Article by: SPfreaks
Article by Debby Rosin
Smashing Pumpkins have released music in several different formats: vinyl, cassette, CD, mini-disc, and, more recently, in multiple digital formats. With these releases we have seen some stunning artwork, booklets, box-sets and other creative packaging.
On a few occasions there have been additional items to promote a release in a record store or added by the band/artist to make the release more unique and collectable. This article will discuss some of these items. If you have a unique item that was part of an official release and it is not described here, please let the SPfreaks Team know!
One of the first ‘extras’ that came with a promotional item was a computer disk with a screen saver featuring moving images. This Screen Raver item was included with limited promos of Siamese Dream in 1994. The disk was only compatible with Macintosh computers, and the screen saver was intended to be run while the album was playing in the CD-ROM drive (specifically the song “Geek USA”).
With the releases of Mellon Collie and the Infinite Sadness (MCIS) and Adore, there were in-house Virgin promos that had slides included, which feature images from the album booklets. The MCIS slides were available with promos in Canada. The Adore promo had one slide which was the album cover, and this was available in the UK. These slides can be used in a slide projector, which will display the images lit up and enlarged on a wall or projection screen.
With the release of Adore in June 1998, there was one country that sold the CD in a unique type of packaging. In Japan, the CD album sold by Tower Records came in a small canvas bag. However, the only way you could obtain this was by pre-ordering the album via the store. Only a few of these bags remain as many were thrown away after purchase.
And in France, there was a Machina promo which came in a ‘snakeskin’ envelope. The envelope came with the Machina album, an exclusive Machina booklet in French, and an assortment of other items that seem to be different in each case. Some who bought this promo from eBay and other sources several years after the album release have received extra items, such as the Still Becoming Apart promo, or the “Stand Inside Your Love” single. It’s not clear whether these items were part of the original packaging, or bought separately and included with the snakeskin envelope and Machina album.
Displays for holding specific CDs or vinyls are often used in record stores to draw attention to that particular album release, these have been used for many Smashing Pumpkins releases. Shown below is a display stand used for the release of Gish in 1991.
With the US release of Machina, there was a special in-store display used for the album in some of the Sam Goody record stores. They used a three-foot square light-box to display a similar sized image of the album artwork. A light-box is illuminated by fluorescent light bulbs or LED lighting strips. The image of the album artwork is made from duratrans or durable transparency; a type of plastic which allows light to shine through the image. The album artwork can be removed and replaced with another similar-sized image. Having this on display in-store would have brought more attention to the album and with the poster-sized album cover is a very nice item to have in a collection indeed.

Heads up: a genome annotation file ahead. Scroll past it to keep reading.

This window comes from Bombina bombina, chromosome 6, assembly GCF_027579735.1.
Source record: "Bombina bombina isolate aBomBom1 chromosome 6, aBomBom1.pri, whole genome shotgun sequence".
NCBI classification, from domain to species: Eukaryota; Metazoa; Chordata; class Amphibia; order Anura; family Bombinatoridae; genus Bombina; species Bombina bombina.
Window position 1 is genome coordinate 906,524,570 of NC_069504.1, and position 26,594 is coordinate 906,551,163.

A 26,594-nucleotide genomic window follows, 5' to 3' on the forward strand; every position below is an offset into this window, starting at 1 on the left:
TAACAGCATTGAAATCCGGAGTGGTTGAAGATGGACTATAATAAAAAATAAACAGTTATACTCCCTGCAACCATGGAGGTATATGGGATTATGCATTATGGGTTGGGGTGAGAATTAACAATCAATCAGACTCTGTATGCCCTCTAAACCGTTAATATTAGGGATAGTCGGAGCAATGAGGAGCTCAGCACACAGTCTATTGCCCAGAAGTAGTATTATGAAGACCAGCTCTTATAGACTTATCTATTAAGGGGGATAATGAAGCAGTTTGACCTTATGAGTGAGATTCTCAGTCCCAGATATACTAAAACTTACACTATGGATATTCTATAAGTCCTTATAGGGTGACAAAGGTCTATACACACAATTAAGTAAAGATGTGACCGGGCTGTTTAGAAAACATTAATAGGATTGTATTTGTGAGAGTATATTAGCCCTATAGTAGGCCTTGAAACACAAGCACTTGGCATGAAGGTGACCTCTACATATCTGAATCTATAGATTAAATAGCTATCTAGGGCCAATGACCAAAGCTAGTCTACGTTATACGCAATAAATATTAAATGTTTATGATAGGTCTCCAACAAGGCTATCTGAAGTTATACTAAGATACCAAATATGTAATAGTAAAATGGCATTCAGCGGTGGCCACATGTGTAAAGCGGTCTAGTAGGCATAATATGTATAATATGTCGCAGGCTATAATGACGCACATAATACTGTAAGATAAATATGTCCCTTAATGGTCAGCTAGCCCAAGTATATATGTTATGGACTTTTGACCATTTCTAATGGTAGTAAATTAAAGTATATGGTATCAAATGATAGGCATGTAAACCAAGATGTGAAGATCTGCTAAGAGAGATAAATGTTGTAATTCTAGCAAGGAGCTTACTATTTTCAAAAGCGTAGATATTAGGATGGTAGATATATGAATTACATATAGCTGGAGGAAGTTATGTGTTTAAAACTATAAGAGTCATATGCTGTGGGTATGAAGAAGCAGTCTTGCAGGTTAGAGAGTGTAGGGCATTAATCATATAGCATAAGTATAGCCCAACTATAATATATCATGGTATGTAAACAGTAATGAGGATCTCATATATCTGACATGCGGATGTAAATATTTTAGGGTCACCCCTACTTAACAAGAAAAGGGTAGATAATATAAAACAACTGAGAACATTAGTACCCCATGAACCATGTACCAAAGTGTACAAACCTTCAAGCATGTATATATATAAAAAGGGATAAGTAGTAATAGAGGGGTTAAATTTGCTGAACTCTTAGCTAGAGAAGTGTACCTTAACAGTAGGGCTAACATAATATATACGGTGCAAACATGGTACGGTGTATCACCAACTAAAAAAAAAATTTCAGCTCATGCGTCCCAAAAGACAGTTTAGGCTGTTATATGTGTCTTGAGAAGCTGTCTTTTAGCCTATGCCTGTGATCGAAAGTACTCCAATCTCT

With the return of Smashing Pumpkins in 2007 and the release of Zeitgeist, there were several promo items that either came with the album or were given to fans attending the album release party at the 9:30 Club in Washington, DC on July 10th. These included bookmarks, stickers, badges, and mini Zeitgeist flags. There were also badges available at some shows on the Zeitgeist tour.
More recently, the release of the first Teargarden by Kaleidyscope : Songs For A Sailor EP consisted of a wooden box which housed a 7” vinyl of the bonus track “Teargarden Theme ”. The release also contained a CD with four songs and a hand-carved stone obelisk. Apparently 99 of the 10,000 wooden boxes sold had a ‘fool’s gold’ or pyrite obelisk. To date, one copy has been verified and is pictured below.
In December 2012, the Mellon Collie and the Infinite Sadness (Mellon Collie) Deluxe reissue included what was described as ‘a decoupage kit for creating your own scenes from the Mellon Collie universe’. Decoupage is a form of decoration which been used since the 12th century to give a three dimensional appearance to arts and crafts. Some decoupage kits include pre-cut images which can be glued to a surface directly, but many, like the Mellon Collie kit, need to be cut out first from the background. The images in the Mellon Collie kit include the original album cover art and other Victorian-style images such as chariots, animals dressed in outfits, clowns and seahorses. There is a separate card which depicts a fool or jester which says ”decoupage / japanning” and has how-to instructions – japanning is the European name for an Asian form of lacquer work originally used on furniture. This item probably has the most elaborate artwork and interesting features of all the Smashing Pumpkins releases to date.
On the official Smashing Pumpkins online store (currently offline), there are extra items sold with the latest album reissues such as t-shirts, hoodies and tote bags, with different album artwork included. Another item on the online store is a SP heart necklace, made of pewter, which isn’t connected to any of the recent releases, but still a very nice item to have on its own, with the symbol that was used originally in the Siamese Dream release. The necklace was also available at shows on the 2011 European tour.
All the items described here are quite unique and some are very difficult to find, and all are very special items to add to a collection.
Sources: spfreaks.com, smashingpumpkins.com, CMJ New Music Monthly Mar 1995 (Google books search results)